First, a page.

University of Marburg Rankings
The University of Marburg is ranked among German universities in the 29th place in the following list based on excellence, the number of students as well as the age of the university.
The University of Philipps-Universität is not only a German university with a long tradition, it is also the oldest university in the world, founded as a Protestant institution in 1527.
It has been a place of research and teaching for nearly five centuries. More information about the Philipps-Universität file, its history, and the virtual guided tour can be found in the profile.
Currently, about 25,700 students study in Marburg, 12% of whom are from all over the world.
If you want to study at Philipps-Universität, the information you need is available on the Student life page.
If you are a visiting researcher, you will find information within almost international scientific disciplines, with the exception of engineering sciences, represented in Philipps-Universität Marburg.
Different specialties are allocated to different faculties, which can be found within the faculties.
Many organizations complement and enrich the University's range of services. For example, these organizations can conduct special research activities or support the Phillips University of Marburg in the fields of communications, information technology and foreign languages.
Study at the University of Marburg
As the richest university in the state of Hesse, the University of Philipps-Universität combines innovative research with exemplary support for young scientists and researchers, with attractive academic offerings in a charming environment with a historic medieval city centre.
The scientific focus of the University of Philipps-Universität – which includes 12 winners of the Leibniz Prize, one of Hesse's leading research institutes – lies in the fields of infection and oncology research, synthetic microbiology, materials science, cognitive and applied neuroscience, language dynamics research, biodiversity and climate research, and conflict research.
Philipps-Universität is not only a prestigious German university, but also the oldest university in the world founded as a Protestant institution in 1527, it has been a place of research and education for almost five centuries.
Currently, there are about 25,000 students studying in Marburg – 12% of all over the world. Almost all scientific disciplines, with the exception of engineering sciences, are represented in Philipps-Universität Marburg.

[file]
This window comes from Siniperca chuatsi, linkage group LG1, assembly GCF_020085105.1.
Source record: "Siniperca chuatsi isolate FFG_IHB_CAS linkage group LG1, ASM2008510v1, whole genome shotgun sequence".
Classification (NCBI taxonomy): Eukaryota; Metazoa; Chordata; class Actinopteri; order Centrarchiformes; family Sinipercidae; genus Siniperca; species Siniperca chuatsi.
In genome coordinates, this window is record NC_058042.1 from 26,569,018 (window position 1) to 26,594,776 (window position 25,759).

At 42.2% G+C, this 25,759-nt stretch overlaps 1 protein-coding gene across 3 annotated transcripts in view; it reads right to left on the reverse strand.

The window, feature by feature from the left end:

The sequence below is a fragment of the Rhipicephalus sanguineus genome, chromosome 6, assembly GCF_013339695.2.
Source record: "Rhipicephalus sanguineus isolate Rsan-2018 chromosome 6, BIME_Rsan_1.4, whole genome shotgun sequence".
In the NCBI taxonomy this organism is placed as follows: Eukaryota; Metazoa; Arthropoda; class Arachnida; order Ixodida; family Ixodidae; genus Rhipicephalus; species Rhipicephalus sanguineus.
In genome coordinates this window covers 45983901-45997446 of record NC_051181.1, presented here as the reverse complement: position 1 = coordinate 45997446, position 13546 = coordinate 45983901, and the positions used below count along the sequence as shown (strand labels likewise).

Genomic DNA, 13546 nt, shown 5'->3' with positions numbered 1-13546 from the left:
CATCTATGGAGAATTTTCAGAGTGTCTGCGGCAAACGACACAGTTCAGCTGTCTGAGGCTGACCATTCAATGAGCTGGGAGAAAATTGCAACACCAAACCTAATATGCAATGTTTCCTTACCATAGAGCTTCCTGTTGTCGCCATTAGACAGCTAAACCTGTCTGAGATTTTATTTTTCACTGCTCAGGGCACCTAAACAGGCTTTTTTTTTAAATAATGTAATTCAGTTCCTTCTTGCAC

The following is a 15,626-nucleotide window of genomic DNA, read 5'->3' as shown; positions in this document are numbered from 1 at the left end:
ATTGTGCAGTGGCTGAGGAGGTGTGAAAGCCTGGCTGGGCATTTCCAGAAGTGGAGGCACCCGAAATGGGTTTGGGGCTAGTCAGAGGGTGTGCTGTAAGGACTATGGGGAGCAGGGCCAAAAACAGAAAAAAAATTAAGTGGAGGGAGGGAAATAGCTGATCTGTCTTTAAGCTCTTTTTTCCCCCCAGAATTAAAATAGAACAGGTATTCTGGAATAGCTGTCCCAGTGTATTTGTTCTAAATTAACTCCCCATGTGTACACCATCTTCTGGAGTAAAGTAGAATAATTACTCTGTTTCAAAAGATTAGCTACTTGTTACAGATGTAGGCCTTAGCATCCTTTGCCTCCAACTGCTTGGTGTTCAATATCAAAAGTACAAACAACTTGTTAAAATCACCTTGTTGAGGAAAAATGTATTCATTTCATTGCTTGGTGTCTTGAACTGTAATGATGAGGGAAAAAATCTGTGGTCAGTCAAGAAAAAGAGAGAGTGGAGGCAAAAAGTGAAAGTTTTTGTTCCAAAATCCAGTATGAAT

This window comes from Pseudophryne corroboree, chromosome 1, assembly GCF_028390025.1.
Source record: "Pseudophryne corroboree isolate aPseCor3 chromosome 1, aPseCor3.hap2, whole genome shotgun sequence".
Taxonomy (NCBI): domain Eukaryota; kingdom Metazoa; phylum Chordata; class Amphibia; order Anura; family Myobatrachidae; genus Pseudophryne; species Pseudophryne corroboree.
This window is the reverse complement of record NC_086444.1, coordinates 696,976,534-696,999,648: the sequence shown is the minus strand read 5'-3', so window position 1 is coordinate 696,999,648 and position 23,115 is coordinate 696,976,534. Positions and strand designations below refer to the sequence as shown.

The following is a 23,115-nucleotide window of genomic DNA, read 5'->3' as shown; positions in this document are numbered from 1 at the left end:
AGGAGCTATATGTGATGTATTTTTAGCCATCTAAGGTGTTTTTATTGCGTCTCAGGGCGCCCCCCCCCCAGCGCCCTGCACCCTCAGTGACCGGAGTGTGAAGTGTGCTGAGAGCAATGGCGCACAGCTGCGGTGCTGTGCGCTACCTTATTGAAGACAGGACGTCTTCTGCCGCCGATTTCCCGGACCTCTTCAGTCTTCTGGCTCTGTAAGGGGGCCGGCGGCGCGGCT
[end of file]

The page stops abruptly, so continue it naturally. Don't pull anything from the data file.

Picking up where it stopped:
Different majors are assigned to 16 different departments, many organizations complement and enrich the university's range of services. For example, these organizations can conduct special research activities or support Philipps-Universität Marburg in the fields of communications, information technology and foreign languages.
History of the University of Marburg
University of Penn Lutheran and Calvinist (1527-1653) On May 30, 1527, Landgrave Philipp founded The Magnanimous of Hesse University of Marburg after introducing reform in his region.
After Philip's death in 1567, his lands were divided among his four sons, and at first the sons ran the university together, and sectarian strife prompted Philip's grandson, Landgraf Louis V of Hesse-Darmstadt, to establish his own university in 1607 in Giessen, which was Lutheran – unlike Marburg, which at the time was Calvinist.
Reformed State University of Hesse-Kassel (1653–1807) The conflict, which occurred militarily during the Thirty Years' War, led to the interruption of university life in Marburg, and the recreated university linked its professors to the modified sect.
The appointment in 1723 of the philosopher Christian Wolff, one of the most influential thinkers of the Enlightenment, led to a period of progress towards Marburg and attracted students from near and far, including the Russian scientist Mikhail Lomonoso.
Since the eighties of the eighteenth century, things have revived again, with the help of famous professors of medicine who played a decisive role. Shortly after 1800, the jurist Friedrich Karl von Savi worked.